All Things Nature is dedicated to creating trustworthy, high-quality content that always prioritizes transparency, integrity, and inclusivity above all else. Our ensure that our content creation and review process includes rigorous fact-checking, evidence-based, and continual updates to ensure accuracy and reliability.

Our Promise to you

Founded in 2002, our company has been a trusted resource for readers seeking informative and engaging content. Our dedication to quality remains unwavering—and will never change. We follow a strict editorial policy, ensuring that our content is authored by highly qualified professionals and edited by subject matter experts. This guarantees that everything we publish is objective, accurate, and trustworthy.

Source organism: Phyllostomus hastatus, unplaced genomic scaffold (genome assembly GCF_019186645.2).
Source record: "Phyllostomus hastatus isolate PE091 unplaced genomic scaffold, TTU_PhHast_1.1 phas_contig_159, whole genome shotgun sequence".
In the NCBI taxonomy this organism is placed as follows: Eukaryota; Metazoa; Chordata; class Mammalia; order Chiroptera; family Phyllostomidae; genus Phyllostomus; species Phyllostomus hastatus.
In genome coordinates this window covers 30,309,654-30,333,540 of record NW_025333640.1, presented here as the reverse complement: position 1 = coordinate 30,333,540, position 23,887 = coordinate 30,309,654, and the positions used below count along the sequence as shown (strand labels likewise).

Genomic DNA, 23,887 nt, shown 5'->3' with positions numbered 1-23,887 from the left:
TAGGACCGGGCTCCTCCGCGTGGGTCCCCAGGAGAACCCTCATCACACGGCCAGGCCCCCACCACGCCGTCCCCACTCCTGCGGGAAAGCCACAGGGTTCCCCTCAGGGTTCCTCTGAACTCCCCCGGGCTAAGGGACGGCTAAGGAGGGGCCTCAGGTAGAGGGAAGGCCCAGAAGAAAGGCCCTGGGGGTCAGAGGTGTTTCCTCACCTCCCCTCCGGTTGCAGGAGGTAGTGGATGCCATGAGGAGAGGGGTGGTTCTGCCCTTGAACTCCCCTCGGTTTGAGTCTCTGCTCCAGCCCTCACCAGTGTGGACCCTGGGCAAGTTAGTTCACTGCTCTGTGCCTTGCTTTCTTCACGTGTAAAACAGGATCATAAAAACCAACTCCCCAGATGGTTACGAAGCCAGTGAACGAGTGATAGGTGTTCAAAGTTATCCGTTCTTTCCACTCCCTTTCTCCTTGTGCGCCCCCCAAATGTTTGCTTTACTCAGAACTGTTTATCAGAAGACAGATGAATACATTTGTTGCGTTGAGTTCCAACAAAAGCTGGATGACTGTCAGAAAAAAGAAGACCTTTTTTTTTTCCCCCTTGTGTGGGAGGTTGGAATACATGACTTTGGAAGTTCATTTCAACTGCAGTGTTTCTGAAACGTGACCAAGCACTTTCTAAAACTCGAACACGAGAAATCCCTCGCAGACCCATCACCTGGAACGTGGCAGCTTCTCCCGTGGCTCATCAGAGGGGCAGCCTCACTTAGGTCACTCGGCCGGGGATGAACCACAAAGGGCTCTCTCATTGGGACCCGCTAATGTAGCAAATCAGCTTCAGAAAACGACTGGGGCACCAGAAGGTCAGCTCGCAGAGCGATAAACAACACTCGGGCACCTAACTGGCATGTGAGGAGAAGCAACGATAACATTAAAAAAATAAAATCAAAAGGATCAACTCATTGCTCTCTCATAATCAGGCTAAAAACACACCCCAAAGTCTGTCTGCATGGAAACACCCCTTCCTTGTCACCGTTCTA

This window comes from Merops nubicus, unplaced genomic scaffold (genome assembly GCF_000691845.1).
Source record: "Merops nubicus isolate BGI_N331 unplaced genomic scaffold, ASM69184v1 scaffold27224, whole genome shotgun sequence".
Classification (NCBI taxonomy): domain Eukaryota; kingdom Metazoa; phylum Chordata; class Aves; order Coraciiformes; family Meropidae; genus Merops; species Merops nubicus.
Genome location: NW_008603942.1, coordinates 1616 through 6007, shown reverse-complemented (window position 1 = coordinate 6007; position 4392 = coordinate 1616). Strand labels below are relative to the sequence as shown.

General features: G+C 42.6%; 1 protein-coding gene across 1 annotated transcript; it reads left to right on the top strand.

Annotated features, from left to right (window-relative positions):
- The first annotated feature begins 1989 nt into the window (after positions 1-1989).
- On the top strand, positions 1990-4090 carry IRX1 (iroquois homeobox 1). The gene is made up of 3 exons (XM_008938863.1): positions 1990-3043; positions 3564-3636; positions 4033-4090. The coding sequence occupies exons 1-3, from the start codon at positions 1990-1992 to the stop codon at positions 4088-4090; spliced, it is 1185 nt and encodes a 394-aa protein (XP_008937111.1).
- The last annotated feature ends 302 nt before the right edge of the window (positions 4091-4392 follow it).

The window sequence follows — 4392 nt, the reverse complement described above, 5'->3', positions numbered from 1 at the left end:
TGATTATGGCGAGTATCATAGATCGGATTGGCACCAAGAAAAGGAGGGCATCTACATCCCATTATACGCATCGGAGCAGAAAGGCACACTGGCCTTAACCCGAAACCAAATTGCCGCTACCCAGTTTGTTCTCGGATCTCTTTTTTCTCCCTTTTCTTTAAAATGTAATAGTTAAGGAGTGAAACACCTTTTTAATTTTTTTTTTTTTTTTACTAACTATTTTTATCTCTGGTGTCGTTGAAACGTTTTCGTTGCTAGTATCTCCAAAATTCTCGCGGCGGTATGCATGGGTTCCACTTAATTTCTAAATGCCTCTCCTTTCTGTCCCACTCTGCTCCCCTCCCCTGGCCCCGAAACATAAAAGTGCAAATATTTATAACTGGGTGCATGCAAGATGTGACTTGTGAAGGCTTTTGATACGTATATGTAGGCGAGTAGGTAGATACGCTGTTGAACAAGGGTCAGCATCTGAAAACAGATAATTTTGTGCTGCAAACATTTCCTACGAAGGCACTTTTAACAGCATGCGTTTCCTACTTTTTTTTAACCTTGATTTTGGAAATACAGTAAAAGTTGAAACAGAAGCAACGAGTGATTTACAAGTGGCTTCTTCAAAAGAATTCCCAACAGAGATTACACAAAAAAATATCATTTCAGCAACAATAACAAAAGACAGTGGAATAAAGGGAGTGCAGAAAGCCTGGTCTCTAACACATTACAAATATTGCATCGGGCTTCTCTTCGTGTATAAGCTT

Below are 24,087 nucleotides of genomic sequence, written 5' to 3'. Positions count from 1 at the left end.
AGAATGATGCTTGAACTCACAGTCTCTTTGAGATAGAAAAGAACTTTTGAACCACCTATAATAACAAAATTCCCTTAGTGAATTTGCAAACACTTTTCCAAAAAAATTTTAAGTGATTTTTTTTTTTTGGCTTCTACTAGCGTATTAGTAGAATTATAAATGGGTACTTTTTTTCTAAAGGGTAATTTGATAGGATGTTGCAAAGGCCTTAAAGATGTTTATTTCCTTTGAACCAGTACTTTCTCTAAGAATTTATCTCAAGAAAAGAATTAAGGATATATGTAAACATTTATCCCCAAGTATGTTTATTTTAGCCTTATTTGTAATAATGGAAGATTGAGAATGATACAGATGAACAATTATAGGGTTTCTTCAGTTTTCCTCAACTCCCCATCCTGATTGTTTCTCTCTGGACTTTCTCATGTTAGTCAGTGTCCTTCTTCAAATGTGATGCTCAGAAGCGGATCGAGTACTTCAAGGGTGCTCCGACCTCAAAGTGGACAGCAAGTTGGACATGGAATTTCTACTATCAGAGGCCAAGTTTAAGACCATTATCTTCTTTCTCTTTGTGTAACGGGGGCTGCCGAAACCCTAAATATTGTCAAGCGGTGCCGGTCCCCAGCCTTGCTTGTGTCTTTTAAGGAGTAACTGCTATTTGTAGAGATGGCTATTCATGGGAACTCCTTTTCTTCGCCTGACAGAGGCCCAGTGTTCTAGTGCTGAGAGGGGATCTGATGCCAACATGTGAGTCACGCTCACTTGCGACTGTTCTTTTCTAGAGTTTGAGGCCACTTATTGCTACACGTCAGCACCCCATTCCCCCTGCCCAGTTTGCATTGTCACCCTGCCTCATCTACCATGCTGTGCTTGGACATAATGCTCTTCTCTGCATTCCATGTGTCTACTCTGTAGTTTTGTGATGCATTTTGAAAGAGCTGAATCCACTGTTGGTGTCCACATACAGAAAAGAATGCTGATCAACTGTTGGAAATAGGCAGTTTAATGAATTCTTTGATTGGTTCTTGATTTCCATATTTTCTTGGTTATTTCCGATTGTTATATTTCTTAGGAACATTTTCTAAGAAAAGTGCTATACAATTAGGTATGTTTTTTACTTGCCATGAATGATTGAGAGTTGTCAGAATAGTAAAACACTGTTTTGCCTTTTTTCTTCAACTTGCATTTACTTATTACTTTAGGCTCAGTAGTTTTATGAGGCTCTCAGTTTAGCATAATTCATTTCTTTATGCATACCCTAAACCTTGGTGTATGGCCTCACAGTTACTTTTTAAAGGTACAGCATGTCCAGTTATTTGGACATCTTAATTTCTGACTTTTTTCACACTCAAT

Over the years, we've refined our approach to cover a wide range of topics, providing readers with reliable and practical advice to enhance their knowledge and skills. That's why millions of readers turn to us each year. Join us in celebrating the joy of learning, guided by standards you can trust.

Editorial Standards

At All Things Nature, we are committed to creating content that you can trust. Our editorial process is designed to ensure that every piece of content we publish is accurate, reliable, and informative.